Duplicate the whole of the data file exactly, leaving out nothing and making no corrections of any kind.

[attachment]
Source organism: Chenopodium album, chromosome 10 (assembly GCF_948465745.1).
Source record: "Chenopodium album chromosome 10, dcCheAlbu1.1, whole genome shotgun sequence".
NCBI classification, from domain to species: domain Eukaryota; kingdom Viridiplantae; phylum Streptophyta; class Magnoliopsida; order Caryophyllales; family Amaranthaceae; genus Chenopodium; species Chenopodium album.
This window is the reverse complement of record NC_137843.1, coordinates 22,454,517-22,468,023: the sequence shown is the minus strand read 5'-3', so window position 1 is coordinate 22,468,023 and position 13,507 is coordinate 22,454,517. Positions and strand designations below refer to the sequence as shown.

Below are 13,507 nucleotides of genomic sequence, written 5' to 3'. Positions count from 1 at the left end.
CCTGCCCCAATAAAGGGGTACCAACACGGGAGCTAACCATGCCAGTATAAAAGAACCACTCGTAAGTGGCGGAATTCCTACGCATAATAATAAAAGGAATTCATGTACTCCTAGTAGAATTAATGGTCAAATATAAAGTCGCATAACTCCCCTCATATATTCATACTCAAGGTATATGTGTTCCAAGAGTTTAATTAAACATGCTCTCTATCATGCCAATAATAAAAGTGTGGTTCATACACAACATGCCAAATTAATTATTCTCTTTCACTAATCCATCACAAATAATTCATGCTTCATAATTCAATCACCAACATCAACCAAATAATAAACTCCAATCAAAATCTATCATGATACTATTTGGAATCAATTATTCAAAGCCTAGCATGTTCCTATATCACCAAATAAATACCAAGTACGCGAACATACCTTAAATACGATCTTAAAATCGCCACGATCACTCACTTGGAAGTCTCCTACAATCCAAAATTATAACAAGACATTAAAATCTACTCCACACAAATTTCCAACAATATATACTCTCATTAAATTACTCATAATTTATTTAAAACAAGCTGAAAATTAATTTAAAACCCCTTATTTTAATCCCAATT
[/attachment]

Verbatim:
Source organism: Chenopodium album, chromosome 10 (assembly GCF_948465745.1).
Source record: "Chenopodium album chromosome 10, dcCheAlbu1.1, whole genome shotgun sequence".
NCBI classification, from domain to species: domain Eukaryota; kingdom Viridiplantae; phylum Streptophyta; class Magnoliopsida; order Caryophyllales; family Amaranthaceae; genus Chenopodium; species Chenopodium album.
This window is the reverse complement of record NC_137843.1, coordinates 22,454,517-22,468,023: the sequence shown is the minus strand read 5'-3', so window position 1 is coordinate 22,468,023 and position 13,507 is coordinate 22,454,517. Positions and strand designations below refer to the sequence as shown.

Below are 13,507 nucleotides of genomic sequence, written 5' to 3'. Positions count from 1 at the left end.
CCTGCCCCAATAAAGGGGTACCAACACGGGAGCTAACCATGCCAGTATAAAAGAACCACTCGTAAGTGGCGGAATTCCTACGCATAATAATAAAAGGAATTCATGTACTCCTAGTAGAATTAATGGTCAAATATAAAGTCGCATAACTCCCCTCATATATTCATACTCAAGGTATATGTGTTCCAAGAGTTTAATTAAACATGCTCTCTATCATGCCAATAATAAAAGTGTGGTTCATACACAACATGCCAAATTAATTATTCTCTTTCACTAATCCATCACAAATAATTCATGCTTCATAATTCAATCACCAACATCAACCAAATAATAAACTCCAATCAAAATCTATCATGATACTATTTGGAATCAATTATTCAAAGCCTAGCATGTTCCTATATCACCAAATAAATACCAAGTACGCGAACATACCTTAAATACGATCTTAAAATCGCCACGATCACTCACTTGGAAGTCTCCTACAATCCAAAATTATAACAAGACATTAAAATCTACTCCACACAAATTTCCAACAATATATACTCTCATTAAATTACTCATAATTTATTTAAAACAAGCTGAAAATTAATTTAAAACCCCTTATTTTAATCCCAATT